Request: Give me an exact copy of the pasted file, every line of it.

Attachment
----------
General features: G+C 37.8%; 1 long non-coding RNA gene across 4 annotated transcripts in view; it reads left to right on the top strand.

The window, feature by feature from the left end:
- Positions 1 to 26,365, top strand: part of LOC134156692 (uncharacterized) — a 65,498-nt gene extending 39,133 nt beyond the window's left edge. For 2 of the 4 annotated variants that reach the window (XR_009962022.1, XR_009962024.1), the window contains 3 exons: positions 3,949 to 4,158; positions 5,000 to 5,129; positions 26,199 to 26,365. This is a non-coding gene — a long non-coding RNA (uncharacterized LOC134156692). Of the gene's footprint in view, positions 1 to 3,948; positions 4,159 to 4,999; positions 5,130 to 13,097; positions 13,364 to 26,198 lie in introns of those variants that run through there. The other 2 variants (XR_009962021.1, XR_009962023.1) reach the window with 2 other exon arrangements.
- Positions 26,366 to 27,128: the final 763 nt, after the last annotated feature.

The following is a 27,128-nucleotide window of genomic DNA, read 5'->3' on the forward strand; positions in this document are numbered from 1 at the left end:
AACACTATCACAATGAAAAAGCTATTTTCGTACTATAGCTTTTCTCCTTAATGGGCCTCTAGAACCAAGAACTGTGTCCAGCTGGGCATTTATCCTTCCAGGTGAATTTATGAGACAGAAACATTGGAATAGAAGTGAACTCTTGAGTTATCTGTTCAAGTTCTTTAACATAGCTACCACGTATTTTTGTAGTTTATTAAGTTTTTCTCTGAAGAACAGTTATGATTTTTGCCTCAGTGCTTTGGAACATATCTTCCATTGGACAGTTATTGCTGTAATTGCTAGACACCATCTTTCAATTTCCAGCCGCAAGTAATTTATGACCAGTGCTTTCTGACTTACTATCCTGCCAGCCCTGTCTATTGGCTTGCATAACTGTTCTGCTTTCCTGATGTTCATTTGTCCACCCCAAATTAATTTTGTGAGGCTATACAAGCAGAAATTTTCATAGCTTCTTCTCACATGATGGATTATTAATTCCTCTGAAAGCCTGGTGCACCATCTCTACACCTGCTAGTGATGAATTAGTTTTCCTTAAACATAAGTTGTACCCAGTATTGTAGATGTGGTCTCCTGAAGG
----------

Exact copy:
General features: G+C 37.8%; 1 long non-coding RNA gene across 4 annotated transcripts in view; it reads left to right on the top strand.

The window, feature by feature from the left end:
- Positions 1 to 26,365, top strand: part of LOC134156692 (uncharacterized) — a 65,498-nt gene extending 39,133 nt beyond the window's left edge. For 2 of the 4 annotated variants that reach the window (XR_009962022.1, XR_009962024.1), the window contains 3 exons: positions 3,949 to 4,158; positions 5,000 to 5,129; positions 26,199 to 26,365. This is a non-coding gene — a long non-coding RNA (uncharacterized LOC134156692). Of the gene's footprint in view, positions 1 to 3,948; positions 4,159 to 4,999; positions 5,130 to 13,097; positions 13,364 to 26,198 lie in introns of those variants that run through there. The other 2 variants (XR_009962021.1, XR_009962023.1) reach the window with 2 other exon arrangements.
- Positions 26,366 to 27,128: the final 763 nt, after the last annotated feature.

The following is a 27,128-nucleotide window of genomic DNA, read 5'->3' on the forward strand; positions in this document are numbered from 1 at the left end:
AACACTATCACAATGAAAAAGCTATTTTCGTACTATAGCTTTTCTCCTTAATGGGCCTCTAGAACCAAGAACTGTGTCCAGCTGGGCATTTATCCTTCCAGGTGAATTTATGAGACAGAAACATTGGAATAGAAGTGAACTCTTGAGTTATCTGTTCAAGTTCTTTAACATAGCTACCACGTATTTTTGTAGTTTATTAAGTTTTTCTCTGAAGAACAGTTATGATTTTTGCCTCAGTGCTTTGGAACATATCTTCCATTGGACAGTTATTGCTGTAATTGCTAGACACCATCTTTCAATTTCCAGCCGCAAGTAATTTATGACCAGTGCTTTCTGACTTACTATCCTGCCAGCCCTGTCTATTGGCTTGCATAACTGTTCTGCTTTCCTGATGTTCATTTGTCCACCCCAAATTAATTTTGTGAGGCTATACAAGCAGAAATTTTCATAGCTTCTTCTCACATGATGGATTATTAATTCCTCTGAAAGCCTGGTGCACCATCTCTACACCTGCTAGTGATGAATTAGTTTTCCTTAAACATAAGTTGTACCCAGTATTGTAGATGTGGTCTCCTGAAGG